New Orleans was outscored 74-46 after halftime.
By Oleh Kosel I @OlehKosel
It’s not a shock that New Orleans lost, or even how the house of cards came crumbling down, but the result is disheartening nevertheless.
The Pelicans showed a national audience that they didn’t possess enough experience, focus and poise to beat the defending World Champs on their home floor. The Warriors willed the 120-109 victory because they darn near dictated everything in the second half.
Leading the charge out of the Golden State locker room to make up a 17-point deficit was none other than … Donte DiVincenzo.
The 6’4” combo guard first slammed home Stephen Curry’s missed 3-pointer in between Brandon Ingram and Jonas Valanciunas.
After a JV travel, DiVincenzo then beat CJ McCollum off the dribble for an and-one, converting the free throw seconds later.
That 5-0 run by a role player was analogous of the Warriors’ unrelenting attack for the rest of the game.
“Our sense of urgency to start the third quarter,” Willie Green said. “We started, I believe it was 8-zip, two turnovers. You can’t give this team any life. Once they get going, once this building gets going, it’s tough to stop them.”
In a game that saw the Pelicans leading by 20 points with 38 seconds remaining in the first half, losing the third quarter 39-26 quickly erased all momentum. A significant portion of that disparity may have been preventable, though, even after having let DiVincenzo set the tone for the Warriors right out of halftime.
With 1:52 remaining in the third, Ingram’s old-fashioned 3-point play put the Pelicans ahead 85-74. Curry missed a pull-up 3-pointer coming the other way, but Kevon Looney kept the ball alive with a tip attempt. One offensive rebound turned into another, which led to a made Curry 3.
“You just can’t give them extra opportunities to get wide open looks,” Green said. “I’m proud of our effort and our competitiveness, but we didn’t put a 48-minute game together. That’s what you have to do against this team.”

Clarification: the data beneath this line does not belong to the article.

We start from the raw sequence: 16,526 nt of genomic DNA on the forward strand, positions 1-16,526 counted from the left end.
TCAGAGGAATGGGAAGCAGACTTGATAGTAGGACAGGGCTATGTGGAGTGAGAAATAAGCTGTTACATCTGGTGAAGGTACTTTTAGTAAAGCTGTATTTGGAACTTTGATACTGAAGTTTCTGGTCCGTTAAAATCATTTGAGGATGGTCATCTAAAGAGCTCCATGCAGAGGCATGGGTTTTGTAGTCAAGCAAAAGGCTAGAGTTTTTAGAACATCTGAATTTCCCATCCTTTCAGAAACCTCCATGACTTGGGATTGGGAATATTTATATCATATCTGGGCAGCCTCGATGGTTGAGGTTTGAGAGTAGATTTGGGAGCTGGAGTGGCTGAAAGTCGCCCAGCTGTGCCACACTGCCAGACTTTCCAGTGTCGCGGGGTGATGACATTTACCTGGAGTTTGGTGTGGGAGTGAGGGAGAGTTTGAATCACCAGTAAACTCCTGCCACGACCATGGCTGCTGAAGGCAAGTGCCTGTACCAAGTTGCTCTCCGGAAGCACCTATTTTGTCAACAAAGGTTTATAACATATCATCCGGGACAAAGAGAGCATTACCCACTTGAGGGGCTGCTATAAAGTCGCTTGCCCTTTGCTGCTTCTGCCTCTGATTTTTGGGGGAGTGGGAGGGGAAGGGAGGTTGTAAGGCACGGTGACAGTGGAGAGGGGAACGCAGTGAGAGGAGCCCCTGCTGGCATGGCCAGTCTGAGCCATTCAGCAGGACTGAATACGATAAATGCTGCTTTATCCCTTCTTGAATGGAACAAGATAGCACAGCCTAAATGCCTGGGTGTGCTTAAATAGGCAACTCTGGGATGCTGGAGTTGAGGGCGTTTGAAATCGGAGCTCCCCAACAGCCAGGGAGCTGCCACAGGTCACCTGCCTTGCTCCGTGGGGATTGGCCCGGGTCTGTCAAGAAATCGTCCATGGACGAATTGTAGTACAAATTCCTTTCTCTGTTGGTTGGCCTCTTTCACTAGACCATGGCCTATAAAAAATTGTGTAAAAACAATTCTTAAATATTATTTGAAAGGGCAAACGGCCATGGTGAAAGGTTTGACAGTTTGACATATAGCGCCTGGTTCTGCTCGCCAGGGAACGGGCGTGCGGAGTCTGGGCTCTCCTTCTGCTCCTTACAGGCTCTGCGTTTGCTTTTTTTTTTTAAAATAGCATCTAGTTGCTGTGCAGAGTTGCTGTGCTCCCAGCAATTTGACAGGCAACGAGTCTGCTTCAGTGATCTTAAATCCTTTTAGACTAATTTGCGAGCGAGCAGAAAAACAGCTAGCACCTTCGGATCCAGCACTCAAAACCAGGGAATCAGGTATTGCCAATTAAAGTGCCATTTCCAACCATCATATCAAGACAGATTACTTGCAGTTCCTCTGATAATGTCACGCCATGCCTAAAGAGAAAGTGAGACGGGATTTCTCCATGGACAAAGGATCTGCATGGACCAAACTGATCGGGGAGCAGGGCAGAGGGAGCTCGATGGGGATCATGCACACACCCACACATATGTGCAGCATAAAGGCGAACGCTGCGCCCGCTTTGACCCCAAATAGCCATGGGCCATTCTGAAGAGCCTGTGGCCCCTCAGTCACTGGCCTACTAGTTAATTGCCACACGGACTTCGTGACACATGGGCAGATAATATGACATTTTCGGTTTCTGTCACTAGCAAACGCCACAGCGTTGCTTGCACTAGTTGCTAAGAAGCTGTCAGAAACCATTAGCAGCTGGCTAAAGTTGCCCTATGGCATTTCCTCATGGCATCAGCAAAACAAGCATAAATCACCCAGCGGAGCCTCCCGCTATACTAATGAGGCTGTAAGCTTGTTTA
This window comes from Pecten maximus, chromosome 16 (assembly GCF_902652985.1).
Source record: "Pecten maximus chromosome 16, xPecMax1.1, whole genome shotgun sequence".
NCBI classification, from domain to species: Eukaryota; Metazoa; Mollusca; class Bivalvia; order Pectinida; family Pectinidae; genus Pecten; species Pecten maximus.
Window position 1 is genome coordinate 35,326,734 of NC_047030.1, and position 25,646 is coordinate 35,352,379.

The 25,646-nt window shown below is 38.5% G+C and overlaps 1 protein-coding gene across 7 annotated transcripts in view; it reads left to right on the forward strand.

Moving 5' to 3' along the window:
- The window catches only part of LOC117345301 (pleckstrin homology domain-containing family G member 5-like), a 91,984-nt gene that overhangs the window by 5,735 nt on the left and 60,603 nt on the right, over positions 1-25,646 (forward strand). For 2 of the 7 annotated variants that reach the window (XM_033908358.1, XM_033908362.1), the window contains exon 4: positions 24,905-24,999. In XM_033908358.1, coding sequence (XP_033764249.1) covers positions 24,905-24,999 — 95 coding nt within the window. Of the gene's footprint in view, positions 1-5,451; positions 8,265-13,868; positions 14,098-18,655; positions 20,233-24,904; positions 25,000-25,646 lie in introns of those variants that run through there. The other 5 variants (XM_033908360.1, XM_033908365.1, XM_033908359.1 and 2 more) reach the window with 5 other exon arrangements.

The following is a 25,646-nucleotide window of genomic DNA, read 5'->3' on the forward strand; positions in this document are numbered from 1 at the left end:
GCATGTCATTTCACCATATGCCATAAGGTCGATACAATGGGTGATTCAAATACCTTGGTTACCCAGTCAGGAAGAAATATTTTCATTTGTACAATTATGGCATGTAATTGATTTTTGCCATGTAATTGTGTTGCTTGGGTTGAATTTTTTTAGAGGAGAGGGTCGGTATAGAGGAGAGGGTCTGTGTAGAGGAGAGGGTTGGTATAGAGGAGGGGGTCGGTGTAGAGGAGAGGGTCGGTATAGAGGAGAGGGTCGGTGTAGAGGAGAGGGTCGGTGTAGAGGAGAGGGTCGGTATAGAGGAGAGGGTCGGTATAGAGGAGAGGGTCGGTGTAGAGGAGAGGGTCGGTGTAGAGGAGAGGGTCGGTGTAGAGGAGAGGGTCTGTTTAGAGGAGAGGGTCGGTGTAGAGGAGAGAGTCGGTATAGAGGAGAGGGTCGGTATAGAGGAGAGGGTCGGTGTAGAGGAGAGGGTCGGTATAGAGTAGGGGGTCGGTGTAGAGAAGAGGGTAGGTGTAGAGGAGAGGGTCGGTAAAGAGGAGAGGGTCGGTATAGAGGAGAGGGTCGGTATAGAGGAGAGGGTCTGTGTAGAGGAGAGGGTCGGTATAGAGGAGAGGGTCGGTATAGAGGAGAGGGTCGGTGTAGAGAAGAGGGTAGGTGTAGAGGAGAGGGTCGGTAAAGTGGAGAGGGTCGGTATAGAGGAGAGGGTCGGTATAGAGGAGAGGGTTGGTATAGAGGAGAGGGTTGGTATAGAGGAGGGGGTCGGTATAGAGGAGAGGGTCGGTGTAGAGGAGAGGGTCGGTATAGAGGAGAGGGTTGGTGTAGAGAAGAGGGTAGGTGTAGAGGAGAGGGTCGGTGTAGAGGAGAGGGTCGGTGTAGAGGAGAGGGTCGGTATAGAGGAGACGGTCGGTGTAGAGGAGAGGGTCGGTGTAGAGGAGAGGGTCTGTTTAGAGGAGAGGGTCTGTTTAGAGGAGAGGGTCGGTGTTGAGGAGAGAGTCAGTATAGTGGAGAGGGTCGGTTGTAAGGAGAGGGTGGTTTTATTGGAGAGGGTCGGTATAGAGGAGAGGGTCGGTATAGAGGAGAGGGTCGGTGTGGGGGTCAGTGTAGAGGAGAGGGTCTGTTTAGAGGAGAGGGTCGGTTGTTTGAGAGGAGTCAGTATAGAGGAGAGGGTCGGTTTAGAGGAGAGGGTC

Steph proceeded to hit two more 3s, which were sandwiched around another couple of Looney boards on the offensive glass, and Poole finished off the Warriors’ scoring in that frame with a dunk, which was sandwiched around two Ingram turnovers.
The Pelicans failing to consistently finish defensive possessions, play to their offensive strengths and maintain composure set the stage for an even more disastrous fourth.
The Warriors outscored the Pelicans 30-14 while the game was still on the line. To be honest, it felt out of reach much earlier than that because Golden State perpetually got to the rim with ease while New Orleans had a more difficult time of manufacturing great looks.
“Well, a part of it was, we’ve got to give them credit defensively,” Green said. “They top-locked us. They were physical, forcing us to have to go to secondary plays. We have to be more mindful during those situations to get the ball in Brandon’s hands, CJ’s hands, and then set screens, dive hard. We got stagnant. A part of that was them; a part of that was us.”
Steve Kerr pulled his regulars out of the game shortly after the Warriors had increased their lead to 118-103 with less than two minutes remaining.
Brandon Ingram finished with 26 points, eight rebounds and seven assists but also had six turnovers. Inbounding the ball more than half the length of the floor that resulted in a turnover showed his obvious frustration at the end of the third quarter.
While Ingram deserves praise for not backing down to Draymond Green and his antics in the first half and then all the difficult scores in the second, he needs to be better at the same time. A lot of his turnovers were due to a lack of patience or making the correct read. In addition, he failed to box-out DiVincenzo on the slam right out of halftime and didn’t rotate to Curry during Looney’s first set of back-to-back offensive rebounds.
Trey Murphy posted another great effort, finishing with 21 points, three rebounds and three assists. He was not only potent from the perimeter, hitting four 3s, but also made a real impact defensively in the first half (two blocks, one steal).
Herb Jones was sensational during the first 24 minutes too, ultimately finishing with 13 points, six rebounds, four assists, three 3s and two steals. Jones calmly telling an irate Green that he’s about to take a seat on the bench might have been his best highlight of the night though.
CJ McCollum made only 6-of-17 field goals for 15 points and Jonas Valanciunas had 11 points, nine rebounds and five assists.
While Valanciunas could have rebounded more strongly, realize he was not solely responsible for the Warriors’ eight second-half offensive boards. In addition to Ingram’s failed box-out of DiVincenzo, Herb not helping JV battle Gary Payton and Looney on the glass in the clip above hurt as much as all the ensuing Curry bombs.
Speaking of which, Steph finished with 39 points, eight rebounds, eight assists and eight 3s. He improved to 16-1 in his last 17 games played against the Pelicans — something to keep in mind if these two teams meet again either in the play-in tournament or playoffs.
Klay Thompson added 17 points and Jordan Poole scored 21 off Golden State’s bench.
The Warriors, who carry a wealth of big game experience, understood the moment and handled it with aplomb.
The Pelicans did not.